[00116] For the purposes of this test, the metrics chosen for comparing the compressor package design are carbon dioxide equivalent in metric tons (C02e) and methane intensity. C02e is today’s reporting standard for state and federal greenhouse gas reporting and is solely supported on the 100-year GWP Time Horizon. GWP is the Global Warming Potential, and for the purposes of this test, the information provided by IPCC Fifth Edition was used. Because Methane is relatively short lived in the atmosphere (approximately 12 years), the test incorporated the 20 year GWP Time Horizon to more accurately represent time scale impacts associated with methane mitigation efforts. C02e for greenhouse gas is calculated by multiplying the metric tonnes of the greenhouse gas emitted by the respective GWP. The test also compares Methane Intensity, which was developed to create a universal standard representing methane emissions from operations as a percentage of gas production. The Oil & Gas Climate Initiative (“OGCI”) has set a collective methane intensity target for member companies of 0.25% by 2025, with an overall goal to further reduce to 0.20%.

[00117] Figures 26 through 29 show the instructions and inputs for the experiment. The test assumed 16 blowdowns (3504 scf/blowdown) per year per compressor package. For the test embodiment, the compressor high pressure blowdown volume was routed back to the suction header, the low-pressure blowdown volume was routed to the tank battery, and the remaining blowdown volume vented to atmosphere. The EPA Natural Gas Star estimates that fresh packing leaks at a rate of 11.5 scfh and worn packing can leak up to 900 scfh. Ariel documents that typical packing will leak at a rate of 0.1-0.17 scfm and a worn packing will leak at a rate of 1.7-3.4 scfm. For theoretical, the Ariel worn packing low end value of 1.7 scfm (which equates to 102 scf/hr per cylinder) was used for conventional emissions estimate. Additionally, it was assumed that all pneumatics are intermittent bleed controls and leak at 323 scfd based on EPA 2017 Report for Oil and Natural Gas Sector Pneumatic Devices. This includes 4 Liquid Level Controllers (3 scrubbers and 1 fuel filter) for each compressor package. The Engine Pre/Post-lube pump(90# air source) air consumption of 235 scfm is based on Caterpillar specifications and assumed 43 starts per year at 1 minute/start, compressor pre-lube pump vent rate of 50 scfm and is based is an extrapolated estimate for a Wilden Diaphragm Pump. The starter gas volume is based on TDI data for the TDI T21 V Air Starter, which has Inlet pressure = 90psig; SCFM = 2088; Crank sequence = 45 sec; Sequences per event = 3; Start event consumption = 4,698 SCFM.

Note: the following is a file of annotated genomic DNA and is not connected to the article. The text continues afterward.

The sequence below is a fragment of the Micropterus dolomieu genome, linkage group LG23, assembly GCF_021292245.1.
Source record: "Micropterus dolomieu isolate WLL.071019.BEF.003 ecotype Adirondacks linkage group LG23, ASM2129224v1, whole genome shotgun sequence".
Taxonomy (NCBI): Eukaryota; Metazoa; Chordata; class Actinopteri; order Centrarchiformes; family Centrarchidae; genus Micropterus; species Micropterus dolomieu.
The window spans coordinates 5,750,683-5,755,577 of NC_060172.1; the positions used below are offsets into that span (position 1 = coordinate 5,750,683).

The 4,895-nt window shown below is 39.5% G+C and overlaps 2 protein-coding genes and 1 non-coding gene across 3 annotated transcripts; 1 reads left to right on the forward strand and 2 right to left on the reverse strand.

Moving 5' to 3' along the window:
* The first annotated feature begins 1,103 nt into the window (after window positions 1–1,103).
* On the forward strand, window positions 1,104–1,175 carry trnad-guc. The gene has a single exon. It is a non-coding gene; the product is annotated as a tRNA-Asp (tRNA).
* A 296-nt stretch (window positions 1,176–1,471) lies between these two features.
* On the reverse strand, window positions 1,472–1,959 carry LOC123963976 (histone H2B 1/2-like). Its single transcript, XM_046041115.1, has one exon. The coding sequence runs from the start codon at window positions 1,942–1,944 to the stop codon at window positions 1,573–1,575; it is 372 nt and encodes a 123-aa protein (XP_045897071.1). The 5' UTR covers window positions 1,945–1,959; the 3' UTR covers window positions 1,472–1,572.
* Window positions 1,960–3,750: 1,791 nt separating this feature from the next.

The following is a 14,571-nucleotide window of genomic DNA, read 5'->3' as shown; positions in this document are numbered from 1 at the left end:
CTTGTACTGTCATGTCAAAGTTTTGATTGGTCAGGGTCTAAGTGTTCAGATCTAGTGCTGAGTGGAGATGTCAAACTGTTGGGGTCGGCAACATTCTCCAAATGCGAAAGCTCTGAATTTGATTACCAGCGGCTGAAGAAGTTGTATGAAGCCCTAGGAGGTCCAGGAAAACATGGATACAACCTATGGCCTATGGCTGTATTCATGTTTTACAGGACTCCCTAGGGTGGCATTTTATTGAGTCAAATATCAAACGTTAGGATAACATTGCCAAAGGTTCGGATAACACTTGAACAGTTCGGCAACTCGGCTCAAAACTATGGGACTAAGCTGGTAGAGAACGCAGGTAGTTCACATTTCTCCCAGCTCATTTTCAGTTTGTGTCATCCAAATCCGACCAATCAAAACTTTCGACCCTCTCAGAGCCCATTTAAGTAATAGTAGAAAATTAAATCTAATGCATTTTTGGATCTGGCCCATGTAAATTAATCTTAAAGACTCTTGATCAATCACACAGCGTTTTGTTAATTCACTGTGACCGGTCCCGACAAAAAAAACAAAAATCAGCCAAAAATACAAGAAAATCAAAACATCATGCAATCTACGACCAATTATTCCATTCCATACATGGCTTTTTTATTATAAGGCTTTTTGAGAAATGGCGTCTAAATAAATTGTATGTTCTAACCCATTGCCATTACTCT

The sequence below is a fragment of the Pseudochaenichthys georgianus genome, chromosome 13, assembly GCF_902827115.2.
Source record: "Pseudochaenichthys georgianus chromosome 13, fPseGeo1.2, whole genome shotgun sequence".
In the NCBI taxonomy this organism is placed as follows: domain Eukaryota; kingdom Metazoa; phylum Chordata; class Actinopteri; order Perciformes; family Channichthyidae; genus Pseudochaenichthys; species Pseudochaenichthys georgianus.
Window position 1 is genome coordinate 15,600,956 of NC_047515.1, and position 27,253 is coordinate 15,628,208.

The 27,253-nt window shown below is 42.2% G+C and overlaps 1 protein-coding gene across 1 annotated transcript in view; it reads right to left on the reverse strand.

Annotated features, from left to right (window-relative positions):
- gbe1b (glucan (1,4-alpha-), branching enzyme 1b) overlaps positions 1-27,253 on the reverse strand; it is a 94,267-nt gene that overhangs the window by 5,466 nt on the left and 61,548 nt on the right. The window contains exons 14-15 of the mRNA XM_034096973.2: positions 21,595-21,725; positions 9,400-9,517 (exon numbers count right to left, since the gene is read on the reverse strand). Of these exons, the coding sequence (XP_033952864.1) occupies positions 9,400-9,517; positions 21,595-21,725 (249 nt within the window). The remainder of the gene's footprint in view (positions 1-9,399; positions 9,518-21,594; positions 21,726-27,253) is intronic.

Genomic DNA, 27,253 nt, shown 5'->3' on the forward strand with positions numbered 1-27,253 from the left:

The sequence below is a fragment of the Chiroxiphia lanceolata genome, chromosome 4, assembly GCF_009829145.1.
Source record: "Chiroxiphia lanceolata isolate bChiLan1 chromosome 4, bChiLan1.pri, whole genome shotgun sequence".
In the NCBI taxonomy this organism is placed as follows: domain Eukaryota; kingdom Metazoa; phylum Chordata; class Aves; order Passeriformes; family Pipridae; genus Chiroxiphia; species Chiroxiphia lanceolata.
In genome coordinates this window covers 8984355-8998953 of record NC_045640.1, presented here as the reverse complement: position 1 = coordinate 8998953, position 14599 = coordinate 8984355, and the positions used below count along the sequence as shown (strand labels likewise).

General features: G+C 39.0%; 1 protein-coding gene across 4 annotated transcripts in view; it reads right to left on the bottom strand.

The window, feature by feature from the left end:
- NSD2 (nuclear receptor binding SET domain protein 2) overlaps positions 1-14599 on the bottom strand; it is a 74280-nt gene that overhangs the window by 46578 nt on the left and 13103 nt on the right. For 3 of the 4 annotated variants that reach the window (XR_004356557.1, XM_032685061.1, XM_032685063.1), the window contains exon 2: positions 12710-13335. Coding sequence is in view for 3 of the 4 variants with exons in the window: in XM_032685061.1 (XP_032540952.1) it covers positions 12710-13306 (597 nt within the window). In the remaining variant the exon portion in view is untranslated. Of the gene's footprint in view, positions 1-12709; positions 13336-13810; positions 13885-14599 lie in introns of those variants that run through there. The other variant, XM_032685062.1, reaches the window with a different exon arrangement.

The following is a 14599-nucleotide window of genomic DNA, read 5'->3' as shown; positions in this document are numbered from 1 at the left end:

[00118] Additionally, the Emission factors for PSVs, ball valves, and other valves are based on California Air Resource Board October 2017, ""Unofficial Electronic Version of the Regulation for the Mandatory Reporting of Greenhouse Gas Emissions"", page A-4, Table 3 - Default Total Hydrocarbon Emission factors for Onshore Natural Gas Transmission Compression (Leaker Emission Factors - Compressor Components, Gas Service: Valves_14.84 scf/hour/component; Pressure Relief Valves_39.66 scf/hour/component). The tested embodiment used Methane Detection to reduce duration of leak - emissions reduction modeled based on TCEQs 28AVO LDAR Program (Monitoring Freq every 4 hours and repair immediately) with a 97% reduction in emissions). [00119] N 2 0 is a known by-product of inefficiencies in catalytic reactions and is more prevalent when exhaust temperature is between 680F and 860F. The related emissions factor is based on an API Compendium Emissions Factor documented in Table V-6 of June 6, 2007 CA Climate Action Registry and World Resources Institute, "Discussion Paper for a Natural Gas Transmissions and Distribution Greenhouse Gas Reporting Protocol."